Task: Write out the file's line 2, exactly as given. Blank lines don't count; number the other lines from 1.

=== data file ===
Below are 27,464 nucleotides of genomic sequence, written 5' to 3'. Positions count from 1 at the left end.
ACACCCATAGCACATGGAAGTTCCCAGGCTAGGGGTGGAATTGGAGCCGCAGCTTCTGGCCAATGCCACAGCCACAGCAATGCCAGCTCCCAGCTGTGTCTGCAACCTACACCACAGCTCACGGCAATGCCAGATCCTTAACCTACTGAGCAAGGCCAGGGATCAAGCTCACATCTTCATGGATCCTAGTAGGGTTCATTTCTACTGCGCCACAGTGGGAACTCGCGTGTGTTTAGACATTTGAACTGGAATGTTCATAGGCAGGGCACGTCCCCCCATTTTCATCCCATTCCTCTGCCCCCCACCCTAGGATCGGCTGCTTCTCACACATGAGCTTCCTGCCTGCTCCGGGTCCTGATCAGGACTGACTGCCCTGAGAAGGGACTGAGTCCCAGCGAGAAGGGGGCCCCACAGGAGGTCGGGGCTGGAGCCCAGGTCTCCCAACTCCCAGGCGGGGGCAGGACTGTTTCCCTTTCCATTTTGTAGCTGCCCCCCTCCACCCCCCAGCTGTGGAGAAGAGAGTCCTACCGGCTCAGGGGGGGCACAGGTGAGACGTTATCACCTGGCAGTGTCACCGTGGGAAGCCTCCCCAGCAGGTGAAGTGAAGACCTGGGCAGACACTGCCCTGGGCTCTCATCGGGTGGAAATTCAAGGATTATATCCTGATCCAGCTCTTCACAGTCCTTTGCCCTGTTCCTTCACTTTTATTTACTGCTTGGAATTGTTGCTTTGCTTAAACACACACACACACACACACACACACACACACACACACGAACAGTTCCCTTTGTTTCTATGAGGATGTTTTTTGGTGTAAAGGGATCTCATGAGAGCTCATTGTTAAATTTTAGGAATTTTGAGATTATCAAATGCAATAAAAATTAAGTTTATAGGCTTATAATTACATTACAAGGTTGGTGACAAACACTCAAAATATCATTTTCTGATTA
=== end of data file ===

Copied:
ACACCCATAGCACATGGAAGTTCCCAGGCTAGGGGTGGAATTGGAGCCGCAGCTTCTGGCCAATGCCACAGCCACAGCAATGCCAGCTCCCAGCTGTGTCTGCAACCTACACCACAGCTCACGGCAATGCCAGATCCTTAACCTACTGAGCAAGGCCAGGGATCAAGCTCACATCTTCATGGATCCTAGTAGGGTTCATTTCTACTGCGCCACAGTGGGAACTCGCGTGTGTTTAGACATTTGAACTGGAATGTTCATAGGCAGGGCACGTCCCCCCATTTTCATCCCATTCCTCTGCCCCCCACCCTAGGATCGGCTGCTTCTCACACATGAGCTTCCTGCCTGCTCCGGGTCCTGATCAGGACTGACTGCCCTGAGAAGGGACTGAGTCCCAGCGAGAAGGGGGCCCCACAGGAGGTCGGGGCTGGAGCCCAGGTCTCCCAACTCCCAGGCGGGGGCAGGACTGTTTCCCTTTCCATTTTGTAGCTGCCCCCCTCCACCCCCCAGCTGTGGAGAAGAGAGTCCTACCGGCTCAGGGGGGGCACAGGTGAGACGTTATCACCTGGCAGTGTCACCGTGGGAAGCCTCCCCAGCAGGTGAAGTGAAGACCTGGGCAGACACTGCCCTGGGCTCTCATCGGGTGGAAATTCAAGGATTATATCCTGATCCAGCTCTTCACAGTCCTTTGCCCTGTTCCTTCACTTTTATTTACTGCTTGGAATTGTTGCTTTGCTTAAACACACACACACACACACACACACACACACACACACACGAACAGTTCCCTTTGTTTCTATGAGGATGTTTTTTGGTGTAAAGGGATCTCATGAGAGCTCATTGTTAAATTTTAGGAATTTTGAGATTATCAAATGCAATAAAAATTAAGTTTATAGGCTTATAATTACATTACAAGGTTGGTGACAAACACTCAAAATATCATTTTCTGATTA